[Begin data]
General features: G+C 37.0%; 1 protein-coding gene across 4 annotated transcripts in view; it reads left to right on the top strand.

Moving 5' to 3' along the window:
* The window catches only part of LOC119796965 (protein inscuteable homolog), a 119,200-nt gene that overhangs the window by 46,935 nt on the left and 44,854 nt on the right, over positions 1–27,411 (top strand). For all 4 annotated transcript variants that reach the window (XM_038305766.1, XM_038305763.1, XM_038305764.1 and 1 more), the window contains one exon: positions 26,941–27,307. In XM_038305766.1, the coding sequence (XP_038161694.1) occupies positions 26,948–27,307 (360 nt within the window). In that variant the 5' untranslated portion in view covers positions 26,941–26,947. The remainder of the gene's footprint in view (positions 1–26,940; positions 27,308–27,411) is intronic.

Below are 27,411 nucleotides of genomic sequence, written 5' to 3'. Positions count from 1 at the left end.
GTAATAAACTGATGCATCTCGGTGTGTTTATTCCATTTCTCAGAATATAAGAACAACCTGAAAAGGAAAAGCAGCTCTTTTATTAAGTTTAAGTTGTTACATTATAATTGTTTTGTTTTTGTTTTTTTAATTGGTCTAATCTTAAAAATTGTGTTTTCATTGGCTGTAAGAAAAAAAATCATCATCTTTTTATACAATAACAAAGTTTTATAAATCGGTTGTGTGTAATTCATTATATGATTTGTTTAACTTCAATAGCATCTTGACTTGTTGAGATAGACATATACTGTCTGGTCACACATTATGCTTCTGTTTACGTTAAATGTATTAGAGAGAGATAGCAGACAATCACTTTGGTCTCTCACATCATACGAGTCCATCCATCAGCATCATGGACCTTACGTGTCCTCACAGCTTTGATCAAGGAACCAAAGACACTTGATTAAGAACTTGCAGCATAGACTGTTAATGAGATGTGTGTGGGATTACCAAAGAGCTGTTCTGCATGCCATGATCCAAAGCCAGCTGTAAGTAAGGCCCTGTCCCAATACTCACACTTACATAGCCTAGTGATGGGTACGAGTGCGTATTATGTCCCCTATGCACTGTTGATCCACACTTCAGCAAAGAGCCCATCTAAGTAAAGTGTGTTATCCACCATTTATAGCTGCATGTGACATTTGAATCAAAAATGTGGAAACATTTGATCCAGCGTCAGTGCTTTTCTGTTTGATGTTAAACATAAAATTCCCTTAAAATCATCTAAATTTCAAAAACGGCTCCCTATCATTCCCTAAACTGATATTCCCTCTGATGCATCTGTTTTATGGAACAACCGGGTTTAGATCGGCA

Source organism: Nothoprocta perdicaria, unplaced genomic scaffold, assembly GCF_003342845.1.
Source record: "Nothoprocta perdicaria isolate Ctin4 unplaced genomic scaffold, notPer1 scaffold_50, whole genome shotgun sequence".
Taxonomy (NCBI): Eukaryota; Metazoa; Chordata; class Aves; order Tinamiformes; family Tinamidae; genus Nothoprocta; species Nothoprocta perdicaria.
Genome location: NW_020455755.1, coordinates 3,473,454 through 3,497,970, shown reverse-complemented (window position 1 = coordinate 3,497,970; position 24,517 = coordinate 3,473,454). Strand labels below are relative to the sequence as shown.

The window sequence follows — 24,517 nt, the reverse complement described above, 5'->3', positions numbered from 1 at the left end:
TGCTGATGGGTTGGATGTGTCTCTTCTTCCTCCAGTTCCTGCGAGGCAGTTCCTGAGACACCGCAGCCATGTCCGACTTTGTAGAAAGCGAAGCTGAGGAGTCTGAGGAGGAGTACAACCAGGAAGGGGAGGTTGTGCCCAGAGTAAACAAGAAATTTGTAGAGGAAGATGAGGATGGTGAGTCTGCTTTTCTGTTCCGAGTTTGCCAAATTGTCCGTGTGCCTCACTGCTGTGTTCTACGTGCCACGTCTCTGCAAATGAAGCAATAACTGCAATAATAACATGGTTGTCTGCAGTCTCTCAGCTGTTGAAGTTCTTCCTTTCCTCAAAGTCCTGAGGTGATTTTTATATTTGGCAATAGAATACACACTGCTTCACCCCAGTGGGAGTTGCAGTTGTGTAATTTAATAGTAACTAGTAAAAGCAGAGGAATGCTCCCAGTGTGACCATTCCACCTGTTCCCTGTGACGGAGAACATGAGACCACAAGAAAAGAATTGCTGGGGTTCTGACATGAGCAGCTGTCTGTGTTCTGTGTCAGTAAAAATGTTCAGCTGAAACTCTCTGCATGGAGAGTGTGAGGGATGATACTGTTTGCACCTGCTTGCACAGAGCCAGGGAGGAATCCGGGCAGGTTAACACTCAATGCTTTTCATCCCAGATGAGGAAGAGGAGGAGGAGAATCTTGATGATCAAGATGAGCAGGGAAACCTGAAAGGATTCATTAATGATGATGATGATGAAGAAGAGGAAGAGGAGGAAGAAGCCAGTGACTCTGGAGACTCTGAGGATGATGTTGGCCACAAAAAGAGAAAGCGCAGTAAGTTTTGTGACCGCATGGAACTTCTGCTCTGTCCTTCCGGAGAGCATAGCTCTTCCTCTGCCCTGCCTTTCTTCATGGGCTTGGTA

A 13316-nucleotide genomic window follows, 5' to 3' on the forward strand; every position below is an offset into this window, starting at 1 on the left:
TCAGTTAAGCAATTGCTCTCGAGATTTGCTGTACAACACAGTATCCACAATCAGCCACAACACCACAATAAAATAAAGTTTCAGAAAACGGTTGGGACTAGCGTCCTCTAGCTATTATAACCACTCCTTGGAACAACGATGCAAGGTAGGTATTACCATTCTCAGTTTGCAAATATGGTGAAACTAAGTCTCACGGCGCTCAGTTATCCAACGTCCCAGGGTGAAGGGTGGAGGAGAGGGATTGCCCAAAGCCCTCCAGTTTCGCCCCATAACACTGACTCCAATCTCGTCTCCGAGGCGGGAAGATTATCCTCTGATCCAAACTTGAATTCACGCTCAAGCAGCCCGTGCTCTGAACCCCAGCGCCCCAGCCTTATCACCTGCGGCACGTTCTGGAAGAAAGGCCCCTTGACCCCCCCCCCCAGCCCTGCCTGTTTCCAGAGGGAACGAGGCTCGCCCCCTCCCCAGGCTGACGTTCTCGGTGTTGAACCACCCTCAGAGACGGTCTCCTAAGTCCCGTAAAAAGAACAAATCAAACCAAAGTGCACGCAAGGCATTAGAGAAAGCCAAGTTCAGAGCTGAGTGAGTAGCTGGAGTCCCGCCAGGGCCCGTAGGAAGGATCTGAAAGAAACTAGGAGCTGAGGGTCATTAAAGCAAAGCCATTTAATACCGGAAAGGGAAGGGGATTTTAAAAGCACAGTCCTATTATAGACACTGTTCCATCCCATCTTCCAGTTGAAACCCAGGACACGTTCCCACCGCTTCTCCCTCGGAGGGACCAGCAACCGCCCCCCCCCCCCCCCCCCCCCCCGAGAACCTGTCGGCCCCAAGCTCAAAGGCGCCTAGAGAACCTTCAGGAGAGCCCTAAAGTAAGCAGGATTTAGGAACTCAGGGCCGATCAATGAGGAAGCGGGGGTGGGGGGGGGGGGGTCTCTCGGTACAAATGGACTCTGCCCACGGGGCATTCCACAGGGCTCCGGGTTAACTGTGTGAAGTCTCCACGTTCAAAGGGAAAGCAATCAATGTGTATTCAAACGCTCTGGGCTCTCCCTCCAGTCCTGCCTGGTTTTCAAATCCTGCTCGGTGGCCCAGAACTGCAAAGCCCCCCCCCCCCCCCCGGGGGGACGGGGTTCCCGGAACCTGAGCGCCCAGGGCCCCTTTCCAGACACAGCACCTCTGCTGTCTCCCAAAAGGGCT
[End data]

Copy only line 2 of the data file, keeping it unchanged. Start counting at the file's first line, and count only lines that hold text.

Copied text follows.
Moving 5' to 3' along the window: